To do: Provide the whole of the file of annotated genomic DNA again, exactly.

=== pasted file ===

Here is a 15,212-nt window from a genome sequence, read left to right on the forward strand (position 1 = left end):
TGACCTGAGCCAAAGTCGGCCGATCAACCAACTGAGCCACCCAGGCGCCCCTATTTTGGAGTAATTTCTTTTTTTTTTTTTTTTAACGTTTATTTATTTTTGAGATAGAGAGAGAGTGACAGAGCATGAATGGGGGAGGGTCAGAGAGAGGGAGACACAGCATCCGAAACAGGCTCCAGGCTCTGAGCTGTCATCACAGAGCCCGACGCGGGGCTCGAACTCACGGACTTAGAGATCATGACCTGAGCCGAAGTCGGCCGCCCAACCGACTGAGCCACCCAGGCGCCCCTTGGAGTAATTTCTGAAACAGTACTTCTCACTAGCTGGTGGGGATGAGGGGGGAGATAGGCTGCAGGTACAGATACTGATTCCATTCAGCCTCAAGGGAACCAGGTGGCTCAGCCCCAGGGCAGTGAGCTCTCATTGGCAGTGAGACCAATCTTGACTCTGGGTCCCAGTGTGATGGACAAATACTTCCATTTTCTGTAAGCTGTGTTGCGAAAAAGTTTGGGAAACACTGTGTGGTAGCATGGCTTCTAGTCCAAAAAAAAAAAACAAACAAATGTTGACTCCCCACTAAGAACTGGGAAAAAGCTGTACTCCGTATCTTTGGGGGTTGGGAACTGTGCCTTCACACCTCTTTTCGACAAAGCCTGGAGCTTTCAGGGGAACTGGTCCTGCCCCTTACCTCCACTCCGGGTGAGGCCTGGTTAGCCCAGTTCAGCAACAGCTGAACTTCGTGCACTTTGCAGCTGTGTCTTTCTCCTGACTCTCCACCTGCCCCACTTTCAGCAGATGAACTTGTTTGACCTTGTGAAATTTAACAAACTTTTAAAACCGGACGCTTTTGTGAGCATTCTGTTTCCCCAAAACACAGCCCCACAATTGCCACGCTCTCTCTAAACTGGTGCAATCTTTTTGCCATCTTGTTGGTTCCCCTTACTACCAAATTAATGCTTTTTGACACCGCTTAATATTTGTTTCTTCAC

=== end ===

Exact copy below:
Here is a 15,212-nt window from a genome sequence, read left to right on the forward strand (position 1 = left end):
TGACCTGAGCCAAAGTCGGCCGATCAACCAACTGAGCCACCCAGGCGCCCCTATTTTGGAGTAATTTCTTTTTTTTTTTTTTTTAACGTTTATTTATTTTTGAGATAGAGAGAGAGTGACAGAGCATGAATGGGGGAGGGTCAGAGAGAGGGAGACACAGCATCCGAAACAGGCTCCAGGCTCTGAGCTGTCATCACAGAGCCCGACGCGGGGCTCGAACTCACGGACTTAGAGATCATGACCTGAGCCGAAGTCGGCCGCCCAACCGACTGAGCCACCCAGGCGCCCCTTGGAGTAATTTCTGAAACAGTACTTCTCACTAGCTGGTGGGGATGAGGGGGGAGATAGGCTGCAGGTACAGATACTGATTCCATTCAGCCTCAAGGGAACCAGGTGGCTCAGCCCCAGGGCAGTGAGCTCTCATTGGCAGTGAGACCAATCTTGACTCTGGGTCCCAGTGTGATGGACAAATACTTCCATTTTCTGTAAGCTGTGTTGCGAAAAAGTTTGGGAAACACTGTGTGGTAGCATGGCTTCTAGTCCAAAAAAAAAAAACAAACAAATGTTGACTCCCCACTAAGAACTGGGAAAAAGCTGTACTCCGTATCTTTGGGGGTTGGGAACTGTGCCTTCACACCTCTTTTCGACAAAGCCTGGAGCTTTCAGGGGAACTGGTCCTGCCCCTTACCTCCACTCCGGGTGAGGCCTGGTTAGCCCAGTTCAGCAACAGCTGAACTTCGTGCACTTTGCAGCTGTGTCTTTCTCCTGACTCTCCACCTGCCCCACTTTCAGCAGATGAACTTGTTTGACCTTGTGAAATTTAACAAACTTTTAAAACCGGACGCTTTTGTGAGCATTCTGTTTCCCCAAAACACAGCCCCACAATTGCCACGCTCTCTCTAAACTGGTGCAATCTTTTTGCCATCTTGTTGGTTCCCCTTACTACCAAATTAATGCTTTTTGACACCGCTTAATATTTGTTTCTTCAC